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Lost in Transit

  • Published
  • By Staff Sgt. Kekoa Santiago
  • 332d Expeditionary Logistics Readiness Squadron

When in a deployed location, the expectation for fast shipping leaves as soon as you receive a care-package dated from a seasonal holiday the year prior. 2-day shipping is not an option, but when an $11,000 asset doesn’t arrive for over a year, that item is no longer in shipping transit, it’s gone missing.

The 361st Expeditionary Attack Squadron ordered an MQ-9 Reaper propeller stand valued at $11,000 in June 2022. A prop stand allows the 361st EATKS to work on multiple aircraft simultaneously to provide intelligence, surveillance and reconnaissance necessary for positive target acquisition which is crucial to safeguard the United States and allied forces within the region.

Since June 2022, multiple rotations arrived and redeployed without the stand and the operations tempo of the 361st EATKS never reached its full potential. It was the curious mind of Senior Airman Nicole Niles, an equipment accountability element journeyman, with the 332d Expeditionary Logistics Readiness Squadron, who was liaised with the 361st EATKS as the 332d Air Expeditionary Wing base equipment manager, who noticed the missing shipment.

Niles’ persistent drive led her to contact the Traffic Management Office, where she coordinated with Master Sgt. Todd Chisamore to locate the lost shipment. Chisamore researched the shipment discrepancy with Army personnel who then transported the stand. Niles’ exemplary work ethic tracked the shipment down to the TMO receipt yard and pin-pointed the stand. She immediately notified the custodian for pick-up.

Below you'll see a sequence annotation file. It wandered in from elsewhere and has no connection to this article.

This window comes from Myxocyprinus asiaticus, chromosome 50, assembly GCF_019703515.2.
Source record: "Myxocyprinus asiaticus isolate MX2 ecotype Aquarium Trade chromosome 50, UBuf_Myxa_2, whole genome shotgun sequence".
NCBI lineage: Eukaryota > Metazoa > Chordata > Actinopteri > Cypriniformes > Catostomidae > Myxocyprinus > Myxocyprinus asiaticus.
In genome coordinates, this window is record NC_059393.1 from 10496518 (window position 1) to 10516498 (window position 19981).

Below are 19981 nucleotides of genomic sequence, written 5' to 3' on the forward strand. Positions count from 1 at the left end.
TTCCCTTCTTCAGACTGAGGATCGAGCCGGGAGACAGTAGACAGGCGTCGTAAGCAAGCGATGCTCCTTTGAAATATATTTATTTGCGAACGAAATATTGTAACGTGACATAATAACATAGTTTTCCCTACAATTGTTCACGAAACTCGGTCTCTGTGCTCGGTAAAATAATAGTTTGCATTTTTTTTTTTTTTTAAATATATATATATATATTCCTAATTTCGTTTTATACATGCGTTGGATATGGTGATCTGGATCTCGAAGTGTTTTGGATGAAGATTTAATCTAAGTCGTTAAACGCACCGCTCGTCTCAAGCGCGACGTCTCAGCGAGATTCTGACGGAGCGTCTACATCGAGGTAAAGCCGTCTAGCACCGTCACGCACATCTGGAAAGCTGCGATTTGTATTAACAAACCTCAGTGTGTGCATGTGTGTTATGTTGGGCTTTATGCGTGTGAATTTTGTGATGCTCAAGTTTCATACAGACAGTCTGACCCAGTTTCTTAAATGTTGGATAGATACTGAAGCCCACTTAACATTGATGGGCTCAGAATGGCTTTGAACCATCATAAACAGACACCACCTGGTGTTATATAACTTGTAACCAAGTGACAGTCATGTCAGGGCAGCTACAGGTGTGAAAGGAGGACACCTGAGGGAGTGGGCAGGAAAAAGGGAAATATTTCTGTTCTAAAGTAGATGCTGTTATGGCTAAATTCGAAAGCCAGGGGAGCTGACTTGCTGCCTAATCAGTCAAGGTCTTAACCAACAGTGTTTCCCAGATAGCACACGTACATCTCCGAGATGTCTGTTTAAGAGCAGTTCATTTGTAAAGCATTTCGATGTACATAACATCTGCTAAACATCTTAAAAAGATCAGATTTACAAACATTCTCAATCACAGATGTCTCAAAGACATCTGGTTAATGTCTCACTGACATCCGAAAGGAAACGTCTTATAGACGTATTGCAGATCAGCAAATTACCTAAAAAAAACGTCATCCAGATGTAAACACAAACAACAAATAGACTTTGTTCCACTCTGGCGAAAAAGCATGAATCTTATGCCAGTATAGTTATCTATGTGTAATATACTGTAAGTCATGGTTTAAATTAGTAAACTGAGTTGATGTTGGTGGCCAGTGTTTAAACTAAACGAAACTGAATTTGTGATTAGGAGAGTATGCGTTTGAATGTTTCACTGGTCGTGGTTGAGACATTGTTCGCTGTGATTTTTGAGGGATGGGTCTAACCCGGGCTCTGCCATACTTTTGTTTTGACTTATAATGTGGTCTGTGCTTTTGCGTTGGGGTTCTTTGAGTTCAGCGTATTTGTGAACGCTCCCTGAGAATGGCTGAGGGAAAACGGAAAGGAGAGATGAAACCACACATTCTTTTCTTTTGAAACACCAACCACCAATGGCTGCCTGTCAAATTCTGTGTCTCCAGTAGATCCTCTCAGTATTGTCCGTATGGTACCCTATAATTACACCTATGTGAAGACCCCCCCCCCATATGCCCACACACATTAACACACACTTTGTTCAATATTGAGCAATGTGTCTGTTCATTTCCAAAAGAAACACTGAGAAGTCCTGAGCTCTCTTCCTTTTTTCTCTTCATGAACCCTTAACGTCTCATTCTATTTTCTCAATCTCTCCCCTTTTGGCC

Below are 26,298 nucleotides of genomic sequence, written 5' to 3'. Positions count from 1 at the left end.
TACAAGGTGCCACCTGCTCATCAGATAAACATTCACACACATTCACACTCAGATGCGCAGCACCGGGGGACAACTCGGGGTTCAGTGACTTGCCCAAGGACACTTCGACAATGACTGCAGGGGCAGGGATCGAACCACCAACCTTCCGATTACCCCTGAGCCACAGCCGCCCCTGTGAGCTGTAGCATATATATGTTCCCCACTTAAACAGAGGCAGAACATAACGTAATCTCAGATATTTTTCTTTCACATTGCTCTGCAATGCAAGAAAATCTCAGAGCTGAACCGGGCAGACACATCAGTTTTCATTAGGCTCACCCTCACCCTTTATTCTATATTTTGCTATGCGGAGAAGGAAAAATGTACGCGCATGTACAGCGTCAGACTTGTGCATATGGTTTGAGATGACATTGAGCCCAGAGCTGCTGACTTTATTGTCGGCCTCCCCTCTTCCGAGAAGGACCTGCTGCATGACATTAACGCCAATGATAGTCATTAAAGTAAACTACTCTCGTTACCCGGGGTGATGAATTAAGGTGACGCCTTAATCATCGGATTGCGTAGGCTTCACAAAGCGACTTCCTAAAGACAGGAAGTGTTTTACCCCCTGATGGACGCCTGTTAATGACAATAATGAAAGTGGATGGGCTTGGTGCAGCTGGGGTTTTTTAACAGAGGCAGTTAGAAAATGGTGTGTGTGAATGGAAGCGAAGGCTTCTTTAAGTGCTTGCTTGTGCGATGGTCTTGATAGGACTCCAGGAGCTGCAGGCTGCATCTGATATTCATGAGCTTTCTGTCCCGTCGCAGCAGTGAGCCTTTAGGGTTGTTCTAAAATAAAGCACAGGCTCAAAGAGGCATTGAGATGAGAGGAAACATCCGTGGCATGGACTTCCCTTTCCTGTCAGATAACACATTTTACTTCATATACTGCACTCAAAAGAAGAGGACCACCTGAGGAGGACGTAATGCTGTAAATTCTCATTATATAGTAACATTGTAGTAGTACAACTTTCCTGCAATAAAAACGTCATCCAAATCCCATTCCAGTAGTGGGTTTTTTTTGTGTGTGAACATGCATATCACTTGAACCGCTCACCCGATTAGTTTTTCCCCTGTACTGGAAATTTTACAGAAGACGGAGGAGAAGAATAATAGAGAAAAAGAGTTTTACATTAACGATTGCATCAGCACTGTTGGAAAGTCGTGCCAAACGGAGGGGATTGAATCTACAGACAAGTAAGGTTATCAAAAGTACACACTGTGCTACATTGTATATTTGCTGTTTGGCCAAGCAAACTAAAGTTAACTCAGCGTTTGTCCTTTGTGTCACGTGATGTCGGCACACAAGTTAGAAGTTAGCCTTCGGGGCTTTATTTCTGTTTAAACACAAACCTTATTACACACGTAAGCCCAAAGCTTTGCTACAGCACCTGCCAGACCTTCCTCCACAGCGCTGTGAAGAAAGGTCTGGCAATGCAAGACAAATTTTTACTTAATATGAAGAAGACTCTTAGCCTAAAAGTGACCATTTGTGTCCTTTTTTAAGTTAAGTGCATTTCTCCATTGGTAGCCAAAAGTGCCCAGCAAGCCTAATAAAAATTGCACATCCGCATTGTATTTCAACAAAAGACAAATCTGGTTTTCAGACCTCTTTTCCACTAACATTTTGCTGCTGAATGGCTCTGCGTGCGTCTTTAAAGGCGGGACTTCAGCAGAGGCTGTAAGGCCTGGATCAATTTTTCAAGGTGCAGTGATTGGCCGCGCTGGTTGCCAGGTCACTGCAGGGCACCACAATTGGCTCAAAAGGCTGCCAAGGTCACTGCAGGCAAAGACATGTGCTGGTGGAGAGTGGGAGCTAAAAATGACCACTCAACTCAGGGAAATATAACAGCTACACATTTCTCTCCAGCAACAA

“When I discovered that an MQ-9 propeller stand was showing in the system as being delivered almost a year ago but physically unaccounted, I knew we needed a different plan of attack to retrieve the missing asset,” said Niles. “With the help of my senior leadership, the knowledge of Chisamore from TMO, and a lot of persistence, we were able to locate the propeller stand and have the shop pick it up for immediate use.”

The necessity for the propeller stand is vital to the 332d AEW’s support of Operation Inherent Resolve. The 332d AEW MQ-9 aircraft are valued at $565 million which previously utilized only one stand. The additional maintenance stand allows for multiple installation and removal of MQ-9 Reaper operational assets, which allow the 361 EATKS to conduct Aerial Command and Control missions within the region. Without the stands, repair capabilities of the MQ-9 would be limited.

“As the 332 AEW’s base equipment manager, Niles is responsible for 100% accountability of all assets and routinely ensures all 88 custodian’s needs are routed to Air Force Material Command,” said Tech. Sgt. Cody Hagins, 332d ELRS, customer service and equipment accountability section chief. “Her excellent stewardship in managing this multi-service supply chain shortfall to resolution, ensured the 361st EATKS is able to project Aerial Command and Control missions within the region.”

The tenacity of Niles and support from Chisamore truly embody the Air Force core value of, excellence in all we do. Their partnership located an item that supports the 332d AEW Airmen and ultimately Operation Inherent Resolve.

“This truly was a team effort and we emphasize the importance of teamwork in completing the mission,” said Chisamore. “We all provide a vital role to ensure we are meeting our nation’s goals and it wouldn’t be possible without the efforts of our Airmen.”